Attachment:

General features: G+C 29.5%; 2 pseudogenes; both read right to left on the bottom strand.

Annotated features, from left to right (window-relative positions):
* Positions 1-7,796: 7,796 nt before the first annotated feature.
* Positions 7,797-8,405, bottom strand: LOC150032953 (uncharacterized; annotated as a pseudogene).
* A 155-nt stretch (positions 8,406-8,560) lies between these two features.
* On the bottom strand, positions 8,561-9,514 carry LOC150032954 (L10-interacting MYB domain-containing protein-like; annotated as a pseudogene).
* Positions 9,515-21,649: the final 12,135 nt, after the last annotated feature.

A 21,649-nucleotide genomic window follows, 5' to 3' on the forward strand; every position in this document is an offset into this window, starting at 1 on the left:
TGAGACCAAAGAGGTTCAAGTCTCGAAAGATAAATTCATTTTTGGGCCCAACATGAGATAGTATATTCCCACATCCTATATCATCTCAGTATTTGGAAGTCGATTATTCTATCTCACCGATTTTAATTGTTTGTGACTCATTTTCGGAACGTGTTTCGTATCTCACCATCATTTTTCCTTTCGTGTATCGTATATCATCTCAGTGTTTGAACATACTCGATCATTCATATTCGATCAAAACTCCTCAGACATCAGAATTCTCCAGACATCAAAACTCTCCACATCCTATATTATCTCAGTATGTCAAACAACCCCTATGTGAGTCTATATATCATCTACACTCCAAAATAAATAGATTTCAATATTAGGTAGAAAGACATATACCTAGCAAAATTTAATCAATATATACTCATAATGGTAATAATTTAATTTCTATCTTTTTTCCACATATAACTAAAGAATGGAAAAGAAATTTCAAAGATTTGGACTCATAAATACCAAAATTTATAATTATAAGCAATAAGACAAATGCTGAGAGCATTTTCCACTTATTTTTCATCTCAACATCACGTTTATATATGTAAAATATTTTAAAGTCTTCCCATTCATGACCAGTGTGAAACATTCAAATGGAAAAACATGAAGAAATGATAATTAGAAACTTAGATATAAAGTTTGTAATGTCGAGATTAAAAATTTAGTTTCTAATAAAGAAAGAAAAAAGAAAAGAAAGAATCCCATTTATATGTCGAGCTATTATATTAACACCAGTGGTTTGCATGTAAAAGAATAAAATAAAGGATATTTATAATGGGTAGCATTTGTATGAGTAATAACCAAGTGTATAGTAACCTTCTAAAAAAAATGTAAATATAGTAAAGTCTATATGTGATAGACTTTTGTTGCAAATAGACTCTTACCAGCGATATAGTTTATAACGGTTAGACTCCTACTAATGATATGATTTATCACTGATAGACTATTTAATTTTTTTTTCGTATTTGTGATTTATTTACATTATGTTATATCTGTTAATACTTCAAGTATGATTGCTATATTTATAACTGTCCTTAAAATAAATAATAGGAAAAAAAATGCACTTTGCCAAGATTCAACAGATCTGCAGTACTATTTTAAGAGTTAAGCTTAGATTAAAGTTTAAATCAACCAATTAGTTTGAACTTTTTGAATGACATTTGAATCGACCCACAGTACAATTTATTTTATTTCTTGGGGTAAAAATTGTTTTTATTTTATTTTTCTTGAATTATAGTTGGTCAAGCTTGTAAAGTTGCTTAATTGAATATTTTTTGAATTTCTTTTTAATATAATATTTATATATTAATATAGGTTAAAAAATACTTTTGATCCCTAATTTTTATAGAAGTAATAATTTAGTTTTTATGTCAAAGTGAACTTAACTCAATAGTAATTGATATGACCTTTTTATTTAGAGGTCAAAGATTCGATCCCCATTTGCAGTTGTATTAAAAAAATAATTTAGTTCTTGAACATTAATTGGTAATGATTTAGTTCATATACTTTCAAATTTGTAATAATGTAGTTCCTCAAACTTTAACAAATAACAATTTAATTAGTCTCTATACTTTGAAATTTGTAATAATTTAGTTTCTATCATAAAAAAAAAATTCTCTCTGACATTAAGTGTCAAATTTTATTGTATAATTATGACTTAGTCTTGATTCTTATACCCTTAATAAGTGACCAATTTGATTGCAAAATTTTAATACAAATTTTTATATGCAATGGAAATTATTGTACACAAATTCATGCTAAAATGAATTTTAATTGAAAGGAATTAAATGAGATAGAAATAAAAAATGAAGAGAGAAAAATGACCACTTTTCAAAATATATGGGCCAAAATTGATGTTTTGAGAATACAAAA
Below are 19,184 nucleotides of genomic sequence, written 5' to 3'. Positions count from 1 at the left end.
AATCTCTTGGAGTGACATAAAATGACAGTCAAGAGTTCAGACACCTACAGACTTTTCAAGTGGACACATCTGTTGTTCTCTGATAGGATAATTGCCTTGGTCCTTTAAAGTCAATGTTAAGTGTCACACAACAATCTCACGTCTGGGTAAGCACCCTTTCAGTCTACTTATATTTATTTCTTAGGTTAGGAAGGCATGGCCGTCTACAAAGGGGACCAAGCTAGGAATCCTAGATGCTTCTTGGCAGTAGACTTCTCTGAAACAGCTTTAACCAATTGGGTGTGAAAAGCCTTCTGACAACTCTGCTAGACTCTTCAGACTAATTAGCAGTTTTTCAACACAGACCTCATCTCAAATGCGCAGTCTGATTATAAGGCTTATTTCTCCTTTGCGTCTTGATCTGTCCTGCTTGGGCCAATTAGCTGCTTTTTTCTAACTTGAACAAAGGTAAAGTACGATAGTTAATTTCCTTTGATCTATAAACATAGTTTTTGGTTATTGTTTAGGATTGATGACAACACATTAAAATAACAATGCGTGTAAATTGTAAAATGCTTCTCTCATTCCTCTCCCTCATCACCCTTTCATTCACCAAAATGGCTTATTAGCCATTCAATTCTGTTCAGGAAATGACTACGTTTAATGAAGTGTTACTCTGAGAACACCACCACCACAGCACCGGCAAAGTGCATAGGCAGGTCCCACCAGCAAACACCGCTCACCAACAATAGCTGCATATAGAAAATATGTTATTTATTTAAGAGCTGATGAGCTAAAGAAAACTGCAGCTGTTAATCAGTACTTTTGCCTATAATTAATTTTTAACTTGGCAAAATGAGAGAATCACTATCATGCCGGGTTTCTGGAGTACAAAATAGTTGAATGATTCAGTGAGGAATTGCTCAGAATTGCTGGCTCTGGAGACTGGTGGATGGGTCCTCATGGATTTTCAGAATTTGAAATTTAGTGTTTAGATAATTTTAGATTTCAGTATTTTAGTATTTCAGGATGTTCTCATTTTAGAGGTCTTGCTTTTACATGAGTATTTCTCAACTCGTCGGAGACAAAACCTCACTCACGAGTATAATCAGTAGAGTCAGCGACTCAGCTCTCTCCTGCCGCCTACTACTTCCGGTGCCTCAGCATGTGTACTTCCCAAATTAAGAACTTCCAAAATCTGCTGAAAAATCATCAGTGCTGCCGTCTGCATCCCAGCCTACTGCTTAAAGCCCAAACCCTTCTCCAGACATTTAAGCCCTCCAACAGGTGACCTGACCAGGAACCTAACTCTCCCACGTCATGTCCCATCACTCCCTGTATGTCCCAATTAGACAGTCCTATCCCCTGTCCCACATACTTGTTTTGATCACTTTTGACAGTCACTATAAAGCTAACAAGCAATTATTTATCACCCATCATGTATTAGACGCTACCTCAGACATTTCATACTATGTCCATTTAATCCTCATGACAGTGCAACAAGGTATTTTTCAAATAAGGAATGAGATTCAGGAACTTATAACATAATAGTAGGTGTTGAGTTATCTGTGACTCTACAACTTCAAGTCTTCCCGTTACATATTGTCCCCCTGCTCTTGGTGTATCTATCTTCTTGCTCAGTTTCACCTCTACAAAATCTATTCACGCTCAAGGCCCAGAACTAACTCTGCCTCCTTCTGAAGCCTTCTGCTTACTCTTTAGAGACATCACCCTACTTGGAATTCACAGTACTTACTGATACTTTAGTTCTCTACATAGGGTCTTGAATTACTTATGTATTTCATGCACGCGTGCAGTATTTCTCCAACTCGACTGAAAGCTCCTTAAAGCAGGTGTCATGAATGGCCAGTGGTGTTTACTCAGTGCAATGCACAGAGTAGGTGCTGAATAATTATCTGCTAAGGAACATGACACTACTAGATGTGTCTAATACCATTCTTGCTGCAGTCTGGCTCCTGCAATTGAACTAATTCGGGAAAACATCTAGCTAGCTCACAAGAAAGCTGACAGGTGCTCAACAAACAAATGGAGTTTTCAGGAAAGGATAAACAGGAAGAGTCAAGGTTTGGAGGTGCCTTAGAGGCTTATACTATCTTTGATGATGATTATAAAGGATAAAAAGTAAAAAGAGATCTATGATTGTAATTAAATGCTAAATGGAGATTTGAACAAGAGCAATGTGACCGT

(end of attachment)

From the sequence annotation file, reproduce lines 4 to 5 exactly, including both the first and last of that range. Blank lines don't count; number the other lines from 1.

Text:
* Positions 7,797-8,405, bottom strand: LOC150032953 (uncharacterized; annotated as a pseudogene).
* A 155-nt stretch (positions 8,406-8,560) lies between these two features.